A strange and upsetting thing happened to me in February and I am only now able to tell you about it. Durgananda and Natji went on retreat to Ganeshpuri in India and left me behind. Ganeshpuri is a small town about 2 hours out of Mumbai and is the heart of our yoga lineage. Durgananada says that visiting there is like bathing in a deep pool of shakti. It restores you in a way that nothing else can.
When they left I was a little concerned that Durgananda might stay in India and become a cave yogi. The only reason I didn’t completely freak out when she left is because I know that Durgananda would never leave me. Now, they have finally come home and I can report on my time looking after the Maribyrnong Yoga and Meditation Centre.
To tell you the truth, I was a little upset to not be on this retreat but I didn’t get to indulge in this feeling for too long as I had many important things to do. And I must have done a very good job because as soon as Durgananda walked in the door she noticed how the centre was glowing with Shakti (spiritual energy).
The reason that the Shakti was so well maintained was because I made sure Patricia, who had come over to assist me, kept up the dharma of running a centre.
I’d been listening to what Durgananda says about her time living in an Ashram and one of the things I heard is that dharma is very important. If you are following your dharma you will feel happy and satisfied in your life. If you are not, you will feel out of sorts (kind of like the way I feel when I binge on the butter that’s been left out on the counter). Dharma means right living or right livelihood. Basically, it is doing what is right for you, not in a moralistic or dogmatic sense, but what is appropriate for you, in this moment, at this time, in the place that you are in. Being a cat in a meditation centre can be difficult and sometimes I have trouble finding my dharma. If I was out in the wild I would just hunt and go completely feral but now that I am doing spiritual practice I need to continuously align myself with my higher nature.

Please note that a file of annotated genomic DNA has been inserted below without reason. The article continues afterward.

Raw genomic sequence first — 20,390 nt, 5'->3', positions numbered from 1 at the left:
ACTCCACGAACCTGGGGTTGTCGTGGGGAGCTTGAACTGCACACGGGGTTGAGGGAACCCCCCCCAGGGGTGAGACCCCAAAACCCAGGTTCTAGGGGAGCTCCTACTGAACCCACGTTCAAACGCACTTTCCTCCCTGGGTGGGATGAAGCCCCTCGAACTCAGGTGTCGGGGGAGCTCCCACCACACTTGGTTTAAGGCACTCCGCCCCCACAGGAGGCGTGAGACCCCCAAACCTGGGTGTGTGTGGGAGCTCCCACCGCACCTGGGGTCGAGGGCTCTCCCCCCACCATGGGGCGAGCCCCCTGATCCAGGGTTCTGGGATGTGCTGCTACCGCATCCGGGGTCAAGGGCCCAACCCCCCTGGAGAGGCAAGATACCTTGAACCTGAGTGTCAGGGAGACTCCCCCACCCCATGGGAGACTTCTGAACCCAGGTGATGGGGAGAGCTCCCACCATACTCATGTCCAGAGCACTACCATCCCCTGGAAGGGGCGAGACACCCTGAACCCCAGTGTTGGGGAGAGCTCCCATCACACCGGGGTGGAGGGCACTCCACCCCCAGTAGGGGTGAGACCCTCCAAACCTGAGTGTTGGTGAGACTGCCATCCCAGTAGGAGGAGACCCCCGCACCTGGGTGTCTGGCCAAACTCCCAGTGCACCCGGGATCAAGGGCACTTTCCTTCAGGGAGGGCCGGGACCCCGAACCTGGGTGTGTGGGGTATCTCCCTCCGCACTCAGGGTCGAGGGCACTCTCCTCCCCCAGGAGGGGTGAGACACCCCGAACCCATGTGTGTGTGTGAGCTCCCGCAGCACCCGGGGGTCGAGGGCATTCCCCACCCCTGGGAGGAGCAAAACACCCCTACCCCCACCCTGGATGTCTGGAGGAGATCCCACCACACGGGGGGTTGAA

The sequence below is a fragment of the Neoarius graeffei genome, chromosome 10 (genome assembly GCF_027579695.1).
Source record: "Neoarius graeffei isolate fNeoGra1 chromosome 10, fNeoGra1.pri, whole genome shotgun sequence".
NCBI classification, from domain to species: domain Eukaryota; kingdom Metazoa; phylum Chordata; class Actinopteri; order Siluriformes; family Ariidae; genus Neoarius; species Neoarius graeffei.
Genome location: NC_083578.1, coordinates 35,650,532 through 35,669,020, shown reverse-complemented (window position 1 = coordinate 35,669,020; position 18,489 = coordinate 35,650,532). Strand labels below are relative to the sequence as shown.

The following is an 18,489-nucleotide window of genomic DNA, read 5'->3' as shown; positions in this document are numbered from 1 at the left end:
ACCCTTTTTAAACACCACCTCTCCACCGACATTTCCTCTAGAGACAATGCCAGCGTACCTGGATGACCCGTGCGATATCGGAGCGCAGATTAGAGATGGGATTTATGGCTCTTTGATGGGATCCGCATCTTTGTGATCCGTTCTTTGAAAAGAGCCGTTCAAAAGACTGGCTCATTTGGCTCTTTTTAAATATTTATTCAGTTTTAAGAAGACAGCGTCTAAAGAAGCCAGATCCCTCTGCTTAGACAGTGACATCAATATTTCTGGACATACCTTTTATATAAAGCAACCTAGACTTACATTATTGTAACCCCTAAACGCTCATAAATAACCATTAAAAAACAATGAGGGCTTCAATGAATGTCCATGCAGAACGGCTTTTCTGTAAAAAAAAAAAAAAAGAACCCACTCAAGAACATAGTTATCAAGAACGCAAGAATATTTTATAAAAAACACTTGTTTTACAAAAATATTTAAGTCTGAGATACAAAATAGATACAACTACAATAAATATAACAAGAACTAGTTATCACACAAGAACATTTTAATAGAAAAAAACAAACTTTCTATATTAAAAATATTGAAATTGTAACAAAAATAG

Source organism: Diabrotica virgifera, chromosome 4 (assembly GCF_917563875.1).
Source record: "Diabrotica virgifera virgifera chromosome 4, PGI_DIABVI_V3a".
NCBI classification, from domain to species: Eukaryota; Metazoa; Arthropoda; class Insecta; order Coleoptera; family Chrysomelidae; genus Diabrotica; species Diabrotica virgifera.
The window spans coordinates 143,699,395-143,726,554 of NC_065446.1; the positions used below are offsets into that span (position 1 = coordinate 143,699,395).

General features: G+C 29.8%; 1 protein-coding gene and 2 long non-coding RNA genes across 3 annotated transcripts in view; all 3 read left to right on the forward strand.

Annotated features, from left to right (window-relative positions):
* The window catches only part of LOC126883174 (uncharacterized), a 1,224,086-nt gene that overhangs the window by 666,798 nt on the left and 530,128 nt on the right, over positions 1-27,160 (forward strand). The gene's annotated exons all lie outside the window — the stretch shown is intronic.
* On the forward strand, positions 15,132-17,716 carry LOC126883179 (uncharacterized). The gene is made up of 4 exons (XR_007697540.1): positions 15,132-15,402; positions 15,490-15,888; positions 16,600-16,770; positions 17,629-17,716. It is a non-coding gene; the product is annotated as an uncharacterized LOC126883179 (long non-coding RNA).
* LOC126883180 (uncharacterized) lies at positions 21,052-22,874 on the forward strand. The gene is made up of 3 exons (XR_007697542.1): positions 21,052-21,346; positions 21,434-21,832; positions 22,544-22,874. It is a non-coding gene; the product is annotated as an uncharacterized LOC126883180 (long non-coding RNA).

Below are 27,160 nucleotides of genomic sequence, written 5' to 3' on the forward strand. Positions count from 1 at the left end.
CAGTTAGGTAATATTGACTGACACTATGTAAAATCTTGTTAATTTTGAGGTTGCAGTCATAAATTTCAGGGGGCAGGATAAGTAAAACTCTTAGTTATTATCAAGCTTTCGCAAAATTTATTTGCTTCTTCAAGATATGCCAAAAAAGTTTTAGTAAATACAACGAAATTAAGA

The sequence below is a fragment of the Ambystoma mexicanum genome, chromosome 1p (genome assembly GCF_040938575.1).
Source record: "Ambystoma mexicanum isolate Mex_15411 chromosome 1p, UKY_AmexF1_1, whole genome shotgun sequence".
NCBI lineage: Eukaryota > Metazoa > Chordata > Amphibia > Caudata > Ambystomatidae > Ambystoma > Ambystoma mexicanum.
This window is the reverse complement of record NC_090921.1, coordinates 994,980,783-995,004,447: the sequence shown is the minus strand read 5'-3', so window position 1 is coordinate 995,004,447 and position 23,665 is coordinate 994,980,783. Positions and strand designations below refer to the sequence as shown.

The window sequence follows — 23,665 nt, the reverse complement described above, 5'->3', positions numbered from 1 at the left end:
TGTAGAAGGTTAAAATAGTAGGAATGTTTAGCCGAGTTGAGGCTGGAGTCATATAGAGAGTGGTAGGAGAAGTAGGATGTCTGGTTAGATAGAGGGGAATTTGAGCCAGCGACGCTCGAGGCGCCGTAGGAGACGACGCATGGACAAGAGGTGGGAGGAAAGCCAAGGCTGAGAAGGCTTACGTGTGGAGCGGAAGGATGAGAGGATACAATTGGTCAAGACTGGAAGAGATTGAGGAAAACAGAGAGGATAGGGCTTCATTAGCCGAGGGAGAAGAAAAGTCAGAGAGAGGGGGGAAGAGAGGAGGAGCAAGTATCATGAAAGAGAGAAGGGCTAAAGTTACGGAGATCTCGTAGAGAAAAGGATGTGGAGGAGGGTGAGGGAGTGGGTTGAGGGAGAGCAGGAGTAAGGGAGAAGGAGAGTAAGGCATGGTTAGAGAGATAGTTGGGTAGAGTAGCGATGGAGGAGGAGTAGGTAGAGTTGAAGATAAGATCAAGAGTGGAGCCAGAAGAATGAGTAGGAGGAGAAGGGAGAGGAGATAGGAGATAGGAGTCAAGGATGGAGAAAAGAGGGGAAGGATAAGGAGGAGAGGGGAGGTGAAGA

Initially, I was rather cross about being left behind and I sulked and refused to participate in the centre’s activities. I also didn’t talk to Patricia except when absolutely necessary and then it was only a swish of the tail to convey essential information like: let me outside or its tuna time – so feed me. I didn’t want to uphold the dharma – I just wanted Natji and Durgananda to come back. I kept up this behaviour for a few days until, one morning, I realised I was rather miserable and I was getting more miserable. Furthermore, my behaviour wasn’t affecting Patricia or making Durgananda and Natji come home. It was only hurting myself. Being grumpy and indolent was draining my Shakti and making me feel bad. I had to acknowledge I was going against the dharma.
I decided that I needed to change my attitude. I had completely lost myself in Bandit cattiness and now needed to find the Shakti again. I had heard Durgananda talk many, many times about how to grow and cultivate the Shakti and, with her being away, I realised that I couldn’t rely on her to maintain the dharma. I was going to have to get with the program and grow the Shakti myself!